It was reasonable to use the chronological development of the CR value to study the solvatochromatic transition kinetics of chiral PDA films upon immersion into PPA enantiomers solution. As shown in Supplementary Fig. 14, upon immersing into S-type PPA enantiomers solution, PDA films prepared with left-handed SCL quickly turned red and its CR value reached approximately 30% within 6 min. While immersing into R-type PPA enantiomers solution, their solvatochromatic transition became relatively slowly, and its CR value gained maximum (5%) over 10 min. Their high enantioselective discrimination properties should be attributed to an inherent chiral recognition based on the steric repulsion of helical PDA assemblies towards the opposite chiral PPA molecules29. As for the samples prepared with CPL, only weaker enantioselective discrimination behavior could be detected. All above results confirmed that chiral PDA films prepared by SCL exhibited stronger enantioselective discrimination ability for PPA enantiomers than those prepared by conventional CPL, which should be ascribed to the enhanced optical dissymmetry of final PDA films prepared by SCL. In order to further confirm the above-mentioned hypothesis, chiral PDA films with various g values were prepared with SCL by varying the relative light intensity ratio of the two counter-propagating CPL beams and their enantioselective discrimination properties to PPA enantiomers were investigated in detail. It was apparent that their enantioselective discrimination ability increased with the increasing of the g values of chiral PDA films (Fig. 5d). It is anticipated that the dissymmetry in asymmetrical photo-polymerization would be further enhanced by varying the distribution of the chiral light filed (e.g., the combination of the far-field and near-field optics), which might pave the way for amplification of a small chiral bias toward absolute asymmetric synthesis. Inspired by the preliminary results, we further investigated the enantioselective discrimination ability of the prepared helical PDA assemblies toward other chiral compounds, including 1-phenylethanol (PEA), 1-phenylethylamine (PEAM) and 1-phenylpropylamine (PPAM) enantiomers (Supplementary Fig. 12). Clearly, the samples polymerized with SCL exhibited better enantioselective discrimination ability toward to PEA enantiomers (Supplementary Fig. 15) similar as that for PPA, while weak discrimination ability toward PEAM or PPAM enantiomers (Supplementary Fig. 16 and 17). The interactions between the aromatic aldehyde and the amino groups was too strong, unfavorable for excellent enantioselective discrimination ability. Therefore, suitable interaction between aromatic aldehyde and OH groups was assumed to play a key role in excellent enantioselective discrimination ability of helical PDA assemblies.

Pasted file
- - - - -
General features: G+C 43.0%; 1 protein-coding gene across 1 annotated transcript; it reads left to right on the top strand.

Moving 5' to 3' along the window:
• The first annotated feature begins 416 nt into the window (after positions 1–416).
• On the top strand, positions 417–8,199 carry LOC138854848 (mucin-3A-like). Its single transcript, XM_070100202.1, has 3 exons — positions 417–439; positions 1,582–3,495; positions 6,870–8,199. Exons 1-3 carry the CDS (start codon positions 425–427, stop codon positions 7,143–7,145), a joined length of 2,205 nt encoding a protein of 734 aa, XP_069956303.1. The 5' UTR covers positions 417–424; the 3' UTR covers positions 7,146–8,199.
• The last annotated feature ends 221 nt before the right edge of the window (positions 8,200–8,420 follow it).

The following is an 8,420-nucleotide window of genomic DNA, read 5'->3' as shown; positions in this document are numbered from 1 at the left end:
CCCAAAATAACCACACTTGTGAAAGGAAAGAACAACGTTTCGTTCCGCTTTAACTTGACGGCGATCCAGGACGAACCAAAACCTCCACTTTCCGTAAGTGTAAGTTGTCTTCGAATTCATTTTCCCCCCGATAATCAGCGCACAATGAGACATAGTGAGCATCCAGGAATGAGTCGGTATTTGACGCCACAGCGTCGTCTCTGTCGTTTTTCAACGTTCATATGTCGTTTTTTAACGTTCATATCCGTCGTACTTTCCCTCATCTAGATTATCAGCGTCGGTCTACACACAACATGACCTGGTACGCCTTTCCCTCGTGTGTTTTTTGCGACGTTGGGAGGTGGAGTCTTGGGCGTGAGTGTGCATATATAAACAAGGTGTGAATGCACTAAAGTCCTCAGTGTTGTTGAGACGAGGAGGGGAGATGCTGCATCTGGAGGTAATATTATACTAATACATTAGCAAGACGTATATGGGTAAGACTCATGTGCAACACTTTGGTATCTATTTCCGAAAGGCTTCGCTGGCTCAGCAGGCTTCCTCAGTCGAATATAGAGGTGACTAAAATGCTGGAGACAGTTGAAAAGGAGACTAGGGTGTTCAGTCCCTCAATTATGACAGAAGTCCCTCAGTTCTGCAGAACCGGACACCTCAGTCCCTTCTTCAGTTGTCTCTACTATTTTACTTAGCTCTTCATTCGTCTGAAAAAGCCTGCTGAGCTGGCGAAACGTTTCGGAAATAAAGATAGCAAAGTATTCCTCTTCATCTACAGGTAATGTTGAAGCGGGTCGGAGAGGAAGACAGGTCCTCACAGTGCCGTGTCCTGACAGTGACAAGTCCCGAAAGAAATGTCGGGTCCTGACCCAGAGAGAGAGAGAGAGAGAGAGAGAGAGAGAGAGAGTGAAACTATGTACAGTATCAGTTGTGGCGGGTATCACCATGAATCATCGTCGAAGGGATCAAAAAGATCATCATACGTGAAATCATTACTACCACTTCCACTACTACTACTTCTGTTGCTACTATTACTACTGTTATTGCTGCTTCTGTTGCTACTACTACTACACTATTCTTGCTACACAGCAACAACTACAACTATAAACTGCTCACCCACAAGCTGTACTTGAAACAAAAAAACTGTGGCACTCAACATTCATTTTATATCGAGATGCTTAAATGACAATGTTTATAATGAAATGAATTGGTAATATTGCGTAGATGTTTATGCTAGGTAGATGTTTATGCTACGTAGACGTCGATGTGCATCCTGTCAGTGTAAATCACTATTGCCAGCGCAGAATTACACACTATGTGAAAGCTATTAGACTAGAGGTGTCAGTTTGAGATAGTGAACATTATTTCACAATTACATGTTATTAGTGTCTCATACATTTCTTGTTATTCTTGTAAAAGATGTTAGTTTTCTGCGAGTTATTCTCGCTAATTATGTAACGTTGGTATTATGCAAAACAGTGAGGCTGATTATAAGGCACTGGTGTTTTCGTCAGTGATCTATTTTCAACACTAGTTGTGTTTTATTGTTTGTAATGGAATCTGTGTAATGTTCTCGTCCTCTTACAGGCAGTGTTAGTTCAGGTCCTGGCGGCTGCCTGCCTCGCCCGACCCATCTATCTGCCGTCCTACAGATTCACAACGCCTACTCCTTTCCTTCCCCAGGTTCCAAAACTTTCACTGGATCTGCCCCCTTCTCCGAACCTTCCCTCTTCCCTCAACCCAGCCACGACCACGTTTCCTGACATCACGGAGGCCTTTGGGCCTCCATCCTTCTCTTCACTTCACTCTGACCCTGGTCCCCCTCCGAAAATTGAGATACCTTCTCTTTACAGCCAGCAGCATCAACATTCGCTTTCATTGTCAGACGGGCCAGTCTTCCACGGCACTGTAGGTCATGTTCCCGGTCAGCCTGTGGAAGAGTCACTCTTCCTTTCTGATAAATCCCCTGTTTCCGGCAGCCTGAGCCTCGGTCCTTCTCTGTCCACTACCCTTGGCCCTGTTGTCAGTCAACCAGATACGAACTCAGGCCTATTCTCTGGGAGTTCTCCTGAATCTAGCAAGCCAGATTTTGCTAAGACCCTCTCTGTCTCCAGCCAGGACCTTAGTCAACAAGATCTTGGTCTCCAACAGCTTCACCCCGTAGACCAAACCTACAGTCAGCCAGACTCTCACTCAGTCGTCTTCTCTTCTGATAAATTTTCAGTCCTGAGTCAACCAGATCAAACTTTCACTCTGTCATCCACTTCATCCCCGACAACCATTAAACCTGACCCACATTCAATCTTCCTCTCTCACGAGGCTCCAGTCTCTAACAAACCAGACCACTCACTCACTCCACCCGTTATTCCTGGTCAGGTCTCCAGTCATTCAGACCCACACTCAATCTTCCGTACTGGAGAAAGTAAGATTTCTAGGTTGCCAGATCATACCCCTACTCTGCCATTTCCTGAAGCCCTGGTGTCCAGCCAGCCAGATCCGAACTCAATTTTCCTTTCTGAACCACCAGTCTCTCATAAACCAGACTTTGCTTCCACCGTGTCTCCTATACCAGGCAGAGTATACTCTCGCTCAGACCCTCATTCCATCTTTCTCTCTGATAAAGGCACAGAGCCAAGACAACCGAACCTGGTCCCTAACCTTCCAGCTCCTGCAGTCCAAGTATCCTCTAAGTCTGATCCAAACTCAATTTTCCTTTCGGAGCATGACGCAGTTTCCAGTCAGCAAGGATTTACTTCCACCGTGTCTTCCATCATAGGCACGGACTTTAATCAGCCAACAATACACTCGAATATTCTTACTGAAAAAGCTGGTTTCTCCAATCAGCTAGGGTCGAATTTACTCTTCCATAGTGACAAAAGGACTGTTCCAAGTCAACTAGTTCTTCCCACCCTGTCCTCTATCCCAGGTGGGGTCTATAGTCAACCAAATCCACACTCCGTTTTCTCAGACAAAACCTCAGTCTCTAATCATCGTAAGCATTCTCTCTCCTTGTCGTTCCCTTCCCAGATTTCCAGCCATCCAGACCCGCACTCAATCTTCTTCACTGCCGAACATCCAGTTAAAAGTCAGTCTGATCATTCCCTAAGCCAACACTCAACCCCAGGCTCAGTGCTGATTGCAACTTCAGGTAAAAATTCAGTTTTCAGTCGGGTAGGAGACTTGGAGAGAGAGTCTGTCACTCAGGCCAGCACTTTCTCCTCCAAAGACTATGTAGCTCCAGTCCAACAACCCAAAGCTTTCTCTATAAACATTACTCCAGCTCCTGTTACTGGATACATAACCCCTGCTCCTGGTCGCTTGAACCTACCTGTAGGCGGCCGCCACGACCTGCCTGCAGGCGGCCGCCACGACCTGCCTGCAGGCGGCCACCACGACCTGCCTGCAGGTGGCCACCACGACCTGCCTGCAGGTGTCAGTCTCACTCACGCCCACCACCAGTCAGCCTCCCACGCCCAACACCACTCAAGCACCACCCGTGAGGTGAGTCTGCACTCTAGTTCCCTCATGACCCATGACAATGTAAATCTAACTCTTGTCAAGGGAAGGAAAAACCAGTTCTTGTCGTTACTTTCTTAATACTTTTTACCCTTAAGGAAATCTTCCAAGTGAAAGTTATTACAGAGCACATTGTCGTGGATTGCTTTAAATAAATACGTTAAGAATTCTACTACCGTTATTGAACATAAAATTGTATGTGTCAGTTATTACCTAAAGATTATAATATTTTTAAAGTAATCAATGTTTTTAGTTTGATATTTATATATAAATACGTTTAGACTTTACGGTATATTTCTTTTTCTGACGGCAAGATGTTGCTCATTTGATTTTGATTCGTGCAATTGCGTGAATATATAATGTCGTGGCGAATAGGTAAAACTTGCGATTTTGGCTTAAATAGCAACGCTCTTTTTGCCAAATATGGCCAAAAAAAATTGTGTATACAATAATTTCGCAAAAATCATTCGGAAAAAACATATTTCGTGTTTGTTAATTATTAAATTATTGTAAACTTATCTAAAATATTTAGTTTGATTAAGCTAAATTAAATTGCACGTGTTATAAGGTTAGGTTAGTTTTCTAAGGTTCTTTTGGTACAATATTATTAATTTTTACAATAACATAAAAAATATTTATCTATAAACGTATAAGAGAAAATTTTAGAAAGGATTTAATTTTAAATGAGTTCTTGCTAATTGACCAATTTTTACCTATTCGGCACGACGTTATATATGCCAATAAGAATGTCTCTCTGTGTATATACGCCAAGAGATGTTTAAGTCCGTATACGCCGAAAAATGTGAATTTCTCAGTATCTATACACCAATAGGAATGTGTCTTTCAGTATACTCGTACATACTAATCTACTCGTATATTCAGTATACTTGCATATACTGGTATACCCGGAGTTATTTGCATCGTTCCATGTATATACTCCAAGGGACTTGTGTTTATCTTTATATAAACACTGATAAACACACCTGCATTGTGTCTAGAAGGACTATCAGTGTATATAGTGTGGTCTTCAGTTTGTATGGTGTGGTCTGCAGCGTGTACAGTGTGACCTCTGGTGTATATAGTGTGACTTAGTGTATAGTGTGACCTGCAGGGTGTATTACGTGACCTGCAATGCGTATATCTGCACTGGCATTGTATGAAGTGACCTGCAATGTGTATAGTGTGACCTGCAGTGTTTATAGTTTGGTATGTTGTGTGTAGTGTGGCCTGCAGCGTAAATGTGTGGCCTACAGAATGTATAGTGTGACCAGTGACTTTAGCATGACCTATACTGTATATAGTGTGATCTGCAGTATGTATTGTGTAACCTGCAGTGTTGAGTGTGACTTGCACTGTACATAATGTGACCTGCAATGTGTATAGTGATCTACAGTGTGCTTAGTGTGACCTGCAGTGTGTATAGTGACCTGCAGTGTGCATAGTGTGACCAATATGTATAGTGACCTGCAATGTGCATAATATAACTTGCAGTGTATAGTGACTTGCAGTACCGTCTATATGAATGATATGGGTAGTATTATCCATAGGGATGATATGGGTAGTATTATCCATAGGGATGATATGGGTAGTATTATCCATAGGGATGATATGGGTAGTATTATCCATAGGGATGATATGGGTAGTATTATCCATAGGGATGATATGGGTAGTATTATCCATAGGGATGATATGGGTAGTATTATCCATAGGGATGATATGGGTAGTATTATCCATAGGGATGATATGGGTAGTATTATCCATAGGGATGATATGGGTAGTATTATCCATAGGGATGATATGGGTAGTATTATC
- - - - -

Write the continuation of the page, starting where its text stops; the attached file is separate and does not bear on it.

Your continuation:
## Discussion

CPL is considered to be a true chiral entity and can induce absolute asymmetric synthesis, however, the enantiomeric excess in CPL-triggered asymmetric photo-chemical reactions are extremely small. In this sense, an amplification mechanism is absolute essential to enhance the initial chiral bias to induce absolute asymmetric synthesis. SCL, appeared to display greater enantioselective interaction with chiral molecules than conventional CPL, has been utilized as a strategy to impart greater chiral bias into photo-chemical reactions. In addition, based on the chiral transfer and amplification during polymerization process, the small chiral perturbation induced by SCL could be further amplified and had been utilized to synthesis macroscopic chiral PDA films with enhanced optical activity and enantioselective discrimination ability. This work not only provides a methodology for promoting light-triggered absolute asymmetric synthesis, but also is of great fundamental value for a deeper understanding of the amplification of chiral bias in asymmetric photo-photochemical reactions and the origin of homochirality in nature.